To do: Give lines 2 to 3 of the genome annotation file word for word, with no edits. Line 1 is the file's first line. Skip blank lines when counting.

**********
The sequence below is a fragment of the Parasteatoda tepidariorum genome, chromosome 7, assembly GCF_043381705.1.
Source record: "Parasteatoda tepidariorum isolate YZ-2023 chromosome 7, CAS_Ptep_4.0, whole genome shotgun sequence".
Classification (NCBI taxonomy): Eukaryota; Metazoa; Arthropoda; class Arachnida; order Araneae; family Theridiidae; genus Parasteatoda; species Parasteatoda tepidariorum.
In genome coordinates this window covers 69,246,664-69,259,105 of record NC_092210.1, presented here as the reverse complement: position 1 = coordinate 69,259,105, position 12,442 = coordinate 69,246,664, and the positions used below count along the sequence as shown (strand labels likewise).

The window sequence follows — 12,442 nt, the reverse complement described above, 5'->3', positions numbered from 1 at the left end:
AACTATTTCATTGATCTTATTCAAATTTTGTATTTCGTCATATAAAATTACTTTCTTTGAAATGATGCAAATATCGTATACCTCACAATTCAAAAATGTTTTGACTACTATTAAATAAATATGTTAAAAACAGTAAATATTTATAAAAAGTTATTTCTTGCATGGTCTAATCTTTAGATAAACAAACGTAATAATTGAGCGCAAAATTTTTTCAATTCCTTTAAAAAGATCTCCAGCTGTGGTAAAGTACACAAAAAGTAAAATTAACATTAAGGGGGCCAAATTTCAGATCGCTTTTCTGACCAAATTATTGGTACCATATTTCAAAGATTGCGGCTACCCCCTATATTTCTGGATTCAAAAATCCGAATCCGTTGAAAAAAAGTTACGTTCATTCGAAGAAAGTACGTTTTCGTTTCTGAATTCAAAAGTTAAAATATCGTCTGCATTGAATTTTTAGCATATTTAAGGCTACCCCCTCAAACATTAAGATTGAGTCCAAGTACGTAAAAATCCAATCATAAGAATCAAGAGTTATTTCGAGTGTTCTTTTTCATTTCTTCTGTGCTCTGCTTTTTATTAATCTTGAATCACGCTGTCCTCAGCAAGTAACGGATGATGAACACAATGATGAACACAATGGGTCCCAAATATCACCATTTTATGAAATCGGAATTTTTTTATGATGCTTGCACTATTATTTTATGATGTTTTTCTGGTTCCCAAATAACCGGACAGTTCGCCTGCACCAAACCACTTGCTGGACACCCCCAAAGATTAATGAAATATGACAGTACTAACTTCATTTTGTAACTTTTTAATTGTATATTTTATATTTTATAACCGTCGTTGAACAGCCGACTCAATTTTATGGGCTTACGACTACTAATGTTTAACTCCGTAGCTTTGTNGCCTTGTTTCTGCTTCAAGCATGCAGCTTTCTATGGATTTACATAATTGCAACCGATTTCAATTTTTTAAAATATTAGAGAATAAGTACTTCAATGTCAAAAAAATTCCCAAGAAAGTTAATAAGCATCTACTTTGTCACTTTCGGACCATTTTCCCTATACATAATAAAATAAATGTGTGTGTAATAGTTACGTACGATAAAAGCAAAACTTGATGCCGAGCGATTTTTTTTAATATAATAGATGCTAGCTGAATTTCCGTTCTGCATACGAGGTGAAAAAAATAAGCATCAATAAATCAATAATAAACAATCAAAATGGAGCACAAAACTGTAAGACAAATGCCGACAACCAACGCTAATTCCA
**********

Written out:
Source record: "Parasteatoda tepidariorum isolate YZ-2023 chromosome 7, CAS_Ptep_4.0, whole genome shotgun sequence".
Classification (NCBI taxonomy): Eukaryota; Metazoa; Arthropoda; class Arachnida; order Araneae; family Theridiidae; genus Parasteatoda; species Parasteatoda tepidariorum.